Good Company

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Good Company

Tuesday, February 21, 2006

The Ports Issue -The President is right on this one

President Bush takes on the rascist and ethnic stereotypes behind the port flap here:
"After careful review by our government, I believe the transaction ought to go forward," Bush told reporters who had traveled with him on Air Force One to Washington. "I want those who are questioning it to step up and explain why all of a sudden a Middle Eastern company is held to a different standard than a Great British company. I am trying to conduct foreign policy now by saying to the people of the world, `We'll treat you fairly.'"
As you might gather from reading this blog, I am big on protecting the US, but I find the uproar over the issue of a Dubai company taking over six ports to be completely misplaced. We need to get everyone connected to the global economy, not shut them out. The President is exactly right on this one.

UPDATE: The CounterTerrorism Blog offers a differing view from an alleged former DP employee (and UAE resident) and also offers up this:
My personal opinion: If we're going to engage in "business profiling" to prevent companies from Arab companies from buying national security-related assets, we might as well start "personal profiling" to keep Arab terrorists from penetrating our border and transportation security. It doesn't make sense to me to do one and not the other.
Uh, wait, my Lenovo Thinkpad is beeping an alarm. More connectedness is better.

UPDATE2: A range of views here at the National Review Symposium on Dubai Port Deal on National Review Online. I thought the following was particulary good:
James Jay Carafano
Foreign companies already own most of the maritime infrastructure that sustains American trade — the ships, the containers, the material-handling equipment, and the facilities being sold to the Dubai company. It's a little late now to start worrying about outsourcing seaborne trade, but congressional hearings could serve to clear the air.
Sure security is important. That’s why after 9/11, America led the effort to establish the International Ship and Port Security code that every country that trades with and operates in the United States has to comply with. And compliance isn’t optional—it is checked by the U.S. Coast Guard. And the security screening for the ships, people, and cargo that comes into the United States is not done by the owners of the ships and the ports, but by the Coast Guard and Customs and Border Protection, both parts of the Homeland Security department. Likewise overall security for the port is coordinated by the captain of the port, a Coast Guard officer.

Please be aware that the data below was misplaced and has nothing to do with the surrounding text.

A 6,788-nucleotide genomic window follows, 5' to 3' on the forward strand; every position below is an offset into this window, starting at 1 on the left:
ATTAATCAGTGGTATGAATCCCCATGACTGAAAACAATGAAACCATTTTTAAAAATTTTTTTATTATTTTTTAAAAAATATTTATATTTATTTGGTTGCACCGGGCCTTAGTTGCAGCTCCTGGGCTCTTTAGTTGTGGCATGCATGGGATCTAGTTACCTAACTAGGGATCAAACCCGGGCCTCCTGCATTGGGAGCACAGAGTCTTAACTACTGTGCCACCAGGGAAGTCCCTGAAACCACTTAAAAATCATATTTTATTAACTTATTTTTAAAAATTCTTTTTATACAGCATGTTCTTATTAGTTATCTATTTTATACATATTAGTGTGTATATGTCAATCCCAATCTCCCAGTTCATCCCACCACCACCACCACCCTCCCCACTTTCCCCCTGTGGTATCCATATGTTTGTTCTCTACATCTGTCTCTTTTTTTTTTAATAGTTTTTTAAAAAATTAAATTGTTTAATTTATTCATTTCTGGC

What happens when one foreign-owned company sells a U.S. port service to another foreign-owned company. Not much. Virtually all the company employees at the ports are U.S. citizens. The Dubai firm is a holding company that will likely play no role in managing the U.S. facilities. Likewise, the company is owned by the government, a government that is an ally of the United States and recognizes that al Qaeda is as much a threat to them as it is to us. They are spending billions to buy these facilities because they think it’s a crackerjack investment that will keep making money for them long after the oil runs out. The odds that they have any interest in seeing their facilities become a gateway for terrorist into the United States are slim. But in the interest of national security, we will be best served by getting all the facts on the table.

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